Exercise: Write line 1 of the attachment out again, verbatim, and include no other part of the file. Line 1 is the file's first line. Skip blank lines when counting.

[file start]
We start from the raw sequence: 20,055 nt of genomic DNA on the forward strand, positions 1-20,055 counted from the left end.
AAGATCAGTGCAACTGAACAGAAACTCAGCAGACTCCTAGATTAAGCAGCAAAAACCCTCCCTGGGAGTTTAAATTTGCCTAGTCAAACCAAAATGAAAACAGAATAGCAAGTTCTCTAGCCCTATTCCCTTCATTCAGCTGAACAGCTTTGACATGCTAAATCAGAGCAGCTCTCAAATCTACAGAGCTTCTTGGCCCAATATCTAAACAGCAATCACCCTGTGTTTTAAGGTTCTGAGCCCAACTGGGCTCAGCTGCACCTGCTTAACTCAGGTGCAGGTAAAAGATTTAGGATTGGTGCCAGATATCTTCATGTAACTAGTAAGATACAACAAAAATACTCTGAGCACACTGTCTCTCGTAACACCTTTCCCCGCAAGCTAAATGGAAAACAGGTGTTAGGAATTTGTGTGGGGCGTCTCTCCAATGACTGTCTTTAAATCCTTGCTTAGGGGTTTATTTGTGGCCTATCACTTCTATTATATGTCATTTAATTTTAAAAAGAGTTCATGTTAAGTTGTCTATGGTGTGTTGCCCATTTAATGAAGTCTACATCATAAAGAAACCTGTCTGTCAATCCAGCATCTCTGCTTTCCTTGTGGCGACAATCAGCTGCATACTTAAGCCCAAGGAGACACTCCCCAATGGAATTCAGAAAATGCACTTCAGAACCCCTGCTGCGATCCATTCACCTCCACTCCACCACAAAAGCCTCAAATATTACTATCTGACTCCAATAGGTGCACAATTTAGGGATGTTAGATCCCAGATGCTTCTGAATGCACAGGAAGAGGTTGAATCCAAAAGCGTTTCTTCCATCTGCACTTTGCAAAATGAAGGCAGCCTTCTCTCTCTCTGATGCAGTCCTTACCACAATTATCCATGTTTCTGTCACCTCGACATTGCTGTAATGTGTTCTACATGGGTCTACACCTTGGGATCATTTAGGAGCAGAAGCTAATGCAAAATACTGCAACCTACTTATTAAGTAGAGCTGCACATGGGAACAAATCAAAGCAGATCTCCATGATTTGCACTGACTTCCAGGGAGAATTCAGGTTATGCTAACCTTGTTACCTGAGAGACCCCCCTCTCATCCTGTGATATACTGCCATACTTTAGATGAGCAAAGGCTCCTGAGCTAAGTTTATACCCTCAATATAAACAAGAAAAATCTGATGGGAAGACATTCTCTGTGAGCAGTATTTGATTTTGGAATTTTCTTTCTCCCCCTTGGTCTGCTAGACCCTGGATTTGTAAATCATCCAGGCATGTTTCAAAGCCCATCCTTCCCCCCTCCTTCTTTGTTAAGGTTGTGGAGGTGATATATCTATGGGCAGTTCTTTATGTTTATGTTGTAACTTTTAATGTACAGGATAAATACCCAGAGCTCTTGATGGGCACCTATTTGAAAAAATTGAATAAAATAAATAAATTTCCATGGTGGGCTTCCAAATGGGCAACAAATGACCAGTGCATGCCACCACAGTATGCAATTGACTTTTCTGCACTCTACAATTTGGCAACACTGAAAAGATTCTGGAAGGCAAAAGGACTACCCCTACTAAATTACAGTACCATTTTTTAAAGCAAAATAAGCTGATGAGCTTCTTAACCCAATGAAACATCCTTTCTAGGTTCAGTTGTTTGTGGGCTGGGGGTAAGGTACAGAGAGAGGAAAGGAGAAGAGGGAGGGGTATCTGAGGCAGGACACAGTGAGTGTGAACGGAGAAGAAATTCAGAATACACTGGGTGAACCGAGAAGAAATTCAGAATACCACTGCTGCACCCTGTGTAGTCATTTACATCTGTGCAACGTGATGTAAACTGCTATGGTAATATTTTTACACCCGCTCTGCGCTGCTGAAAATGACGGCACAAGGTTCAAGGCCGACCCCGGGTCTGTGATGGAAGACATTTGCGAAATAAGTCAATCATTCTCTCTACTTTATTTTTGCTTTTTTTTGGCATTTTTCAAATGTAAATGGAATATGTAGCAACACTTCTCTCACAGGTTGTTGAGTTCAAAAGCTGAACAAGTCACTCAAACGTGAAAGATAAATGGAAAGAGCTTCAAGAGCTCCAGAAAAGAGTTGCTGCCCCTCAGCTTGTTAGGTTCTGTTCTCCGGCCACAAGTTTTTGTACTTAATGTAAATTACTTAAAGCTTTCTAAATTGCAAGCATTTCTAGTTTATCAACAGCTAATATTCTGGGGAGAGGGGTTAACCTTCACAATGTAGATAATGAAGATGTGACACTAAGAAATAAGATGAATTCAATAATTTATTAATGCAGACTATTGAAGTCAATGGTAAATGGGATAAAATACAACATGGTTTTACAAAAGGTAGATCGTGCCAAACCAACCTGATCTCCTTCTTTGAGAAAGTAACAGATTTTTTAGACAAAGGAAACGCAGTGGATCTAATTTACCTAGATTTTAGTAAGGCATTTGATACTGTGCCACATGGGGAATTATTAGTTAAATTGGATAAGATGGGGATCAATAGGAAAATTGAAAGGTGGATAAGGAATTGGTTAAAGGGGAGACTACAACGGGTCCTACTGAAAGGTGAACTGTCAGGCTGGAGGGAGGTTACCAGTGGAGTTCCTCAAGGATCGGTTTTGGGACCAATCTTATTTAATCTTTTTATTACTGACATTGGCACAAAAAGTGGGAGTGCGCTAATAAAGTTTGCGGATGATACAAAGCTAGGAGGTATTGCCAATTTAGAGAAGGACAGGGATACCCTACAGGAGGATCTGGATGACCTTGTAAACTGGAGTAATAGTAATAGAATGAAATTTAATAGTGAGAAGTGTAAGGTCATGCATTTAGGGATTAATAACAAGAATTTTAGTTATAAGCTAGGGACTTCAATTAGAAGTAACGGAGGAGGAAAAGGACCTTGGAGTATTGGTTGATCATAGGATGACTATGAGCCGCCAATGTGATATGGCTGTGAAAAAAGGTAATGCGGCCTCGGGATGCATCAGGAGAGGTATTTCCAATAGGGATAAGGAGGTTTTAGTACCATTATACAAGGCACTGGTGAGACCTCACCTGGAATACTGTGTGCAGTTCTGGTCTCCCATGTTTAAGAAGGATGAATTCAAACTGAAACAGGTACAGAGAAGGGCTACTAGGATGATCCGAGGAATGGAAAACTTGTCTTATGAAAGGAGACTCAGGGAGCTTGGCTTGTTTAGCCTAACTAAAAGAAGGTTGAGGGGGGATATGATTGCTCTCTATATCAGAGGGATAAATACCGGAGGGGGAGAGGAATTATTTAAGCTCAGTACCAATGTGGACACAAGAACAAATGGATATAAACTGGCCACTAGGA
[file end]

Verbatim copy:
We start from the raw sequence: 20,055 nt of genomic DNA on the forward strand, positions 1-20,055 counted from the left end.